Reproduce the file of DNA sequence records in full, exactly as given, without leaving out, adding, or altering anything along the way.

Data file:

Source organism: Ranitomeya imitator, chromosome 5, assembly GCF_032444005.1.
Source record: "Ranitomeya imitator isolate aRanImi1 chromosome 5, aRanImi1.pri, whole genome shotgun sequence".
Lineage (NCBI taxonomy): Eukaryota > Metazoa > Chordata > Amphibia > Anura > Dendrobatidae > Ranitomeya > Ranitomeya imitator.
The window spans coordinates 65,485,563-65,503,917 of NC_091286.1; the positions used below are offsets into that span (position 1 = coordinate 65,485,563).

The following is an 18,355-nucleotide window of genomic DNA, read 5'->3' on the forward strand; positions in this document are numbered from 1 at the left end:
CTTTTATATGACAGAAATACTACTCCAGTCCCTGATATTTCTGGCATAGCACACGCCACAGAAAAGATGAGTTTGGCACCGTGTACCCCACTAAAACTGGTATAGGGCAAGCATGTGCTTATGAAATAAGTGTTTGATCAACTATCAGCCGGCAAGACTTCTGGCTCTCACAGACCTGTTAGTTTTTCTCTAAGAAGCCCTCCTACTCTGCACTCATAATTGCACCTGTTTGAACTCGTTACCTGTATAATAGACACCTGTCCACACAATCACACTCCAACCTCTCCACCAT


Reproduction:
Source organism: Ranitomeya imitator, chromosome 5, assembly GCF_032444005.1.
Source record: "Ranitomeya imitator isolate aRanImi1 chromosome 5, aRanImi1.pri, whole genome shotgun sequence".
Lineage (NCBI taxonomy): Eukaryota > Metazoa > Chordata > Amphibia > Anura > Dendrobatidae > Ranitomeya > Ranitomeya imitator.
The window spans coordinates 65,485,563-65,503,917 of NC_091286.1; the positions used below are offsets into that span (position 1 = coordinate 65,485,563).

The following is an 18,355-nucleotide window of genomic DNA, read 5'->3' on the forward strand; positions in this document are numbered from 1 at the left end:
CTTTTATATGACAGAAATACTACTCCAGTCCCTGATATTTCTGGCATAGCACACGCCACAGAAAAGATGAGTTTGGCACCGTGTACCCCACTAAAACTGGTATAGGGCAAGCATGTGCTTATGAAATAAGTGTTTGATCAACTATCAGCCGGCAAGACTTCTGGCTCTCACAGACCTGTTAGTTTTTCTCTAAGAAGCCCTCCTACTCTGCACTCATAATTGCACCTGTTTGAACTCGTTACCTGTATAATAGACACCTGTCCACACAATCACACTCCAACCTCTCCACCAT